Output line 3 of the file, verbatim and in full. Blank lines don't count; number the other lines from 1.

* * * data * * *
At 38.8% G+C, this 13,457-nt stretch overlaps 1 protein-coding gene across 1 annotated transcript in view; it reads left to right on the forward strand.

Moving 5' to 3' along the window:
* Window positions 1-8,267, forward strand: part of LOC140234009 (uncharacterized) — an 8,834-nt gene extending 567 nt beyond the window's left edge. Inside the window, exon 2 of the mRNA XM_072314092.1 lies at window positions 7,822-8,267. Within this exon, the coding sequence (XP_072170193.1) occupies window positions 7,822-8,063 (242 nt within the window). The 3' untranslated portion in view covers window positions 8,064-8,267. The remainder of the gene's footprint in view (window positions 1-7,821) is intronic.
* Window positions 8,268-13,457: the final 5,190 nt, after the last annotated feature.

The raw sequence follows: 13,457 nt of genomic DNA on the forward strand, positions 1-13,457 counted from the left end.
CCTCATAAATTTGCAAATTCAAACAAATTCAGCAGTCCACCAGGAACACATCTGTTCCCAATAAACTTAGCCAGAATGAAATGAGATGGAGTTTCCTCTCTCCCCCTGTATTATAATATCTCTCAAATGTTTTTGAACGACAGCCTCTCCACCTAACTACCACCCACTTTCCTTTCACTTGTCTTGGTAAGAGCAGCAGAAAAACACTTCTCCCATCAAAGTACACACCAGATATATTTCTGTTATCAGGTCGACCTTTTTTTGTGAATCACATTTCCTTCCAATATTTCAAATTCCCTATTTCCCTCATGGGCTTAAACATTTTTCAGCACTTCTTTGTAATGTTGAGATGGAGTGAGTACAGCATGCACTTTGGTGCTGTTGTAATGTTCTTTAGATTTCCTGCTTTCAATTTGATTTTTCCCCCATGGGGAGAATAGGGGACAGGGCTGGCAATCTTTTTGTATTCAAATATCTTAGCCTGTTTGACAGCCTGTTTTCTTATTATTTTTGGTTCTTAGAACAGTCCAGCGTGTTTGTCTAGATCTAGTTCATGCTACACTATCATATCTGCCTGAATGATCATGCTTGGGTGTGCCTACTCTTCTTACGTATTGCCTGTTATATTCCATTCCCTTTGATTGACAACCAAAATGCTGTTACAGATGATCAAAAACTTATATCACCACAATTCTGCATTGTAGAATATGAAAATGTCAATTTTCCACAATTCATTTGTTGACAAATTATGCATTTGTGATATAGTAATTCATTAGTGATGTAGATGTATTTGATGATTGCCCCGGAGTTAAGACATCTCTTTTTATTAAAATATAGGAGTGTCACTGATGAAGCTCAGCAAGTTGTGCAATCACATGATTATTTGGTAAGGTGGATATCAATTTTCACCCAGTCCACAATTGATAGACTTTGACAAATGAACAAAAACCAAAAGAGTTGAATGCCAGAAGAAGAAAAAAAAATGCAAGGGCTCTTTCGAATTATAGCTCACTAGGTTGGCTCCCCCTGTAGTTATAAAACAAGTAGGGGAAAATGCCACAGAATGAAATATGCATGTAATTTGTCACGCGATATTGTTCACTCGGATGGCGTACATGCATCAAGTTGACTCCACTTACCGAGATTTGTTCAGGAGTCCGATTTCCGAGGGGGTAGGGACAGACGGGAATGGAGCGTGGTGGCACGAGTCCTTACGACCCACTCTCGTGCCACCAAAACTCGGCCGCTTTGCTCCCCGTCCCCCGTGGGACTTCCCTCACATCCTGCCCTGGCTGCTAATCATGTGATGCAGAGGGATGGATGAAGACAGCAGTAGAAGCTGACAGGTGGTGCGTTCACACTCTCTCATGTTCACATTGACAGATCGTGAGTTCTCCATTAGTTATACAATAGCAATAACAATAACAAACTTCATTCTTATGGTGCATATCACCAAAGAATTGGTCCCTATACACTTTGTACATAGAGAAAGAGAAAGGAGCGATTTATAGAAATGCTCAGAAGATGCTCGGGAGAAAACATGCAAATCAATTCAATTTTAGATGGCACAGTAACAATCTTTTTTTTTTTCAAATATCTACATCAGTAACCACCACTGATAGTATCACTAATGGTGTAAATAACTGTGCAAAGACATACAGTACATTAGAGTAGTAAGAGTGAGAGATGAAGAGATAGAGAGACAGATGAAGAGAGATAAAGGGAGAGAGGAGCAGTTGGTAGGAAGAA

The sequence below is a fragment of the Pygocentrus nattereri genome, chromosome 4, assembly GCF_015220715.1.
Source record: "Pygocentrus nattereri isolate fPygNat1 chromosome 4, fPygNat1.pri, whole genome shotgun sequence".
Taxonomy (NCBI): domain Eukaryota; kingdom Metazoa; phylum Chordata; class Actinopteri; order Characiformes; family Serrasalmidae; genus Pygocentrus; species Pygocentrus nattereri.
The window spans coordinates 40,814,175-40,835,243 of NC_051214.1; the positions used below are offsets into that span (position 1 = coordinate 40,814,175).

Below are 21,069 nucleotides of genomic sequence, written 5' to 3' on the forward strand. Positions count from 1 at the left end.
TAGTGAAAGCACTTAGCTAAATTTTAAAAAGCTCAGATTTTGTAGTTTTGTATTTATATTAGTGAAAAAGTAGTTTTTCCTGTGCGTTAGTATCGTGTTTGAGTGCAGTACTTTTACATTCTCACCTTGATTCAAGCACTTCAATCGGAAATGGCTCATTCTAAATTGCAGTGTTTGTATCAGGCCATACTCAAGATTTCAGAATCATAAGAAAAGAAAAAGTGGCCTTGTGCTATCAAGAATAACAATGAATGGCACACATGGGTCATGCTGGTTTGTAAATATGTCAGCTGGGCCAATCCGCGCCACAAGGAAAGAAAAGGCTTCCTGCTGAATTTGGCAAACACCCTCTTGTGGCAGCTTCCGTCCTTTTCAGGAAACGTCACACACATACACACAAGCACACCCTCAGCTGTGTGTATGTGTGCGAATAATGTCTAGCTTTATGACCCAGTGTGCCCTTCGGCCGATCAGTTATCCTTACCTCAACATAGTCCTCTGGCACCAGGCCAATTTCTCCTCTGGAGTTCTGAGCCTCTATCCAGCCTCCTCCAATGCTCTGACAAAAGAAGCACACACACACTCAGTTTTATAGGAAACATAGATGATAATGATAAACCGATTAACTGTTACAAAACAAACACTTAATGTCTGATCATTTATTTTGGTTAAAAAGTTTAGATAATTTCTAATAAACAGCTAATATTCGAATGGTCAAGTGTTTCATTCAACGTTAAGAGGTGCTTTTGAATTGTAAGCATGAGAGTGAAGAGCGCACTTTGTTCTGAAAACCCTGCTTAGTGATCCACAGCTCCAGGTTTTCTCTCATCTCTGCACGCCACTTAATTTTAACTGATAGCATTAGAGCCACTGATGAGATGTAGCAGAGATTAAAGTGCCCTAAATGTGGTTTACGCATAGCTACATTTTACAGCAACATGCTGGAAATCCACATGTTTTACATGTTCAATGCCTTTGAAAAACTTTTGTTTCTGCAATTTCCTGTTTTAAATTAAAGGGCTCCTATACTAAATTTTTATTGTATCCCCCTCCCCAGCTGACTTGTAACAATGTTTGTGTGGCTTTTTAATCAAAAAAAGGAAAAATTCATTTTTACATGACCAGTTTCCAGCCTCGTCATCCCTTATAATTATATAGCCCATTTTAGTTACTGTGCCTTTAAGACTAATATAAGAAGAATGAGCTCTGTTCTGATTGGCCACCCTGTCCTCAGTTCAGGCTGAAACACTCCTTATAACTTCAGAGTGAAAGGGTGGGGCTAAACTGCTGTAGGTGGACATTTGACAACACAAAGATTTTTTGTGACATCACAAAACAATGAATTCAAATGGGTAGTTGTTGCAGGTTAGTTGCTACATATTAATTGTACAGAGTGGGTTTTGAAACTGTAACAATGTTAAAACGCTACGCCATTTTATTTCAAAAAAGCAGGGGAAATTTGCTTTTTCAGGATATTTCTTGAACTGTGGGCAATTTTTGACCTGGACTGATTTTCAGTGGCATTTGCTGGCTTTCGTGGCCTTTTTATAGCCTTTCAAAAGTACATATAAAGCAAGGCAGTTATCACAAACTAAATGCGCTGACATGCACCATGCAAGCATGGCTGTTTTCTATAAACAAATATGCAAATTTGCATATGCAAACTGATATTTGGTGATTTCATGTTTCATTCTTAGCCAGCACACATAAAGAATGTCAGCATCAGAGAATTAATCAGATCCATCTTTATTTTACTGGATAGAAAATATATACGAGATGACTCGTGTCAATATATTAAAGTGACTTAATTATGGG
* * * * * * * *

* Window positions 1-8,267, forward strand: part of LOC140234009 (uncharacterized) — an 8,834-nt gene extending 567 nt beyond the window's left edge. Inside the window, exon 2 of the mRNA XM_072314092.1 lies at window positions 7,822-8,267. Within this exon, the coding sequence (XP_072170193.1) occupies window positions 7,822-8,063 (242 nt within the window). The 3' untranslated portion in view covers window positions 8,064-8,267. The remainder of the gene's footprint in view (window positions 1-7,821) is intronic.